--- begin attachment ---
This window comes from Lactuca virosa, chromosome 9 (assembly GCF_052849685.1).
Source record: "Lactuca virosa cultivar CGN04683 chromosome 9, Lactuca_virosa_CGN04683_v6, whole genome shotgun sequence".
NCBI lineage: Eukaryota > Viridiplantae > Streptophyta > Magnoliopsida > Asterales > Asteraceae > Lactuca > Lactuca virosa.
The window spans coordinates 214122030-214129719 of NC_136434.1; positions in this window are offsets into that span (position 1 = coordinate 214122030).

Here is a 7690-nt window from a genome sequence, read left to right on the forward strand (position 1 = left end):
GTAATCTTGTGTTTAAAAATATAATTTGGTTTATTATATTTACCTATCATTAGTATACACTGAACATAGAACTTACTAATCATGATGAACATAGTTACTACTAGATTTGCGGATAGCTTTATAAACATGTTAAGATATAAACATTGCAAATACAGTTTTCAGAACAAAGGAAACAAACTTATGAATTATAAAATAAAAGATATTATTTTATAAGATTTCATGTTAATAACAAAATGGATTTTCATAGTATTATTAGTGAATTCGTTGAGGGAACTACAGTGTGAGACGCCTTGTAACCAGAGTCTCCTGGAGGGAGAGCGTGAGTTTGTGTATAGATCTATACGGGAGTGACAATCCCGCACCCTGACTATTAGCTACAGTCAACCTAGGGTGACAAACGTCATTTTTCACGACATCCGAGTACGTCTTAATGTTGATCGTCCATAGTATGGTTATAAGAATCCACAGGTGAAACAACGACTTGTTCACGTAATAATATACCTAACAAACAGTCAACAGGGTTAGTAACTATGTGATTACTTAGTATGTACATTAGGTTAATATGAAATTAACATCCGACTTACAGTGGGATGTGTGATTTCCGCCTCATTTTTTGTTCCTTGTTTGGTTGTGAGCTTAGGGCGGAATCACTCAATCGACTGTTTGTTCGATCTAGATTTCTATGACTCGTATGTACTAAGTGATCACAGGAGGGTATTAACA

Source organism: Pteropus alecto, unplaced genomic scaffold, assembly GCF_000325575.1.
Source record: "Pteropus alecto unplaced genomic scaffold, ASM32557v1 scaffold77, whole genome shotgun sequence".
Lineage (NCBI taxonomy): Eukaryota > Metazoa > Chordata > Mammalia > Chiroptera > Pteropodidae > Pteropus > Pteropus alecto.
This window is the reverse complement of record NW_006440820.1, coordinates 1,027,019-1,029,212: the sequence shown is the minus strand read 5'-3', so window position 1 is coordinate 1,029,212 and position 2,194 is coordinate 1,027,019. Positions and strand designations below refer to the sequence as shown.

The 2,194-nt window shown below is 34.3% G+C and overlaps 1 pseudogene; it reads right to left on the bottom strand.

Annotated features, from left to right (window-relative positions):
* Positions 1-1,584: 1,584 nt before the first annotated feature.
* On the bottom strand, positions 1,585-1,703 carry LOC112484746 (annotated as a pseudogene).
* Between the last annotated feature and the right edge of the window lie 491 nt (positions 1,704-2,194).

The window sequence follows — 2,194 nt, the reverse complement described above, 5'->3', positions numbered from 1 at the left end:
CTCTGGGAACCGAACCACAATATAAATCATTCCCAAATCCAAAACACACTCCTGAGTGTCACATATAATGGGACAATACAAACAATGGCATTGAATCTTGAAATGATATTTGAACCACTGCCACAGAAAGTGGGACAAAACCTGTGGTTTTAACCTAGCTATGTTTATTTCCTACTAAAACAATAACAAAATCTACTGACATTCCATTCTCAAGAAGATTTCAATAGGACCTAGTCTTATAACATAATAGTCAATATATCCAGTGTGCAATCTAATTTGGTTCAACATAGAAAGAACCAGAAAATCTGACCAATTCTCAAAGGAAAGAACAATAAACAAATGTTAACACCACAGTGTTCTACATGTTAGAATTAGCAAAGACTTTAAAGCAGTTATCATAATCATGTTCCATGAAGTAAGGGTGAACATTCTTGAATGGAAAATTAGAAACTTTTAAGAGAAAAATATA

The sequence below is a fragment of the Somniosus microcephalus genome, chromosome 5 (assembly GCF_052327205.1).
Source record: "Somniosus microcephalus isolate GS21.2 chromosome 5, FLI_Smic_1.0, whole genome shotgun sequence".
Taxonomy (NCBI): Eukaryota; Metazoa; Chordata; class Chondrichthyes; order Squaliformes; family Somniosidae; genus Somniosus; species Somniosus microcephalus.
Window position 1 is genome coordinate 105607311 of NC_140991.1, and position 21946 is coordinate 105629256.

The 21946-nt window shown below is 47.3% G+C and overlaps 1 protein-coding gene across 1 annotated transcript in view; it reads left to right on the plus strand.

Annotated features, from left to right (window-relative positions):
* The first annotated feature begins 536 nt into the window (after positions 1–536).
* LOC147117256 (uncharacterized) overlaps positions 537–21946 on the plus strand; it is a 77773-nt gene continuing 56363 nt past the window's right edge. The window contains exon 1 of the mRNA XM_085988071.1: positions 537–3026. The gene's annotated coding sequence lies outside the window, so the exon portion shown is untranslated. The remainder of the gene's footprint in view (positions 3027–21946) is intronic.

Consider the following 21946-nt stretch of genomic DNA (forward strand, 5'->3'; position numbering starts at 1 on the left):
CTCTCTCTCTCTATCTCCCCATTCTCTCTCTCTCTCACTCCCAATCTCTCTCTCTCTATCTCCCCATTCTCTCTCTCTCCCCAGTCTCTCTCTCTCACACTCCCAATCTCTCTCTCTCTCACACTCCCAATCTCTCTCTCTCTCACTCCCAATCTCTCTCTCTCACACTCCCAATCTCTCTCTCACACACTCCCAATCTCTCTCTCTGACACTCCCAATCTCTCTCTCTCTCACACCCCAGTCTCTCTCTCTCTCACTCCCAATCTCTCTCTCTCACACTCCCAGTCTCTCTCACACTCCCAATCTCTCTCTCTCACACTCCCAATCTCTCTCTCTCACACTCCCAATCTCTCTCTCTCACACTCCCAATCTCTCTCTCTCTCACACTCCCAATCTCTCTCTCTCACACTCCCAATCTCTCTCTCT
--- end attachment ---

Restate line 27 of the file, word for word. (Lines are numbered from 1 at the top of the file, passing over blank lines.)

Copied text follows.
CTCTCTCTCTCTATCTCCCCATTCTCTCTCTCTCTCACTCCCAATCTCTCTCTCTCTATCTCCCCATTCTCTCTCTCTCCCCAGTCTCTCTCTCTCACACTCCCAATCTCTCTCTCTCTCACACTCCCAATCTCTCTCTCTCTCACTCCCAATCTCTCTCTCTCACACTCCCAATCTCTCTCTCACACACTCCCAATCTCTCTCTCTGACACTCCCAATCTCTCTCTCTCTCACACCCCAGTCTCTCTCTCTCTCACTCCCAATCTCTCTCTCTCACACTCCCAGTCTCTCTCACACTCCCAATCTCTCTCTCTCACACTCCCAATCTCTCTCTCTCACACTCCCAATCTCTCTCTCTCACACTCCCAATCTCTCTCTCTCTCACACTCCCAATCTCTCTCTCTCACACTCCCAATCTCTCTCTCT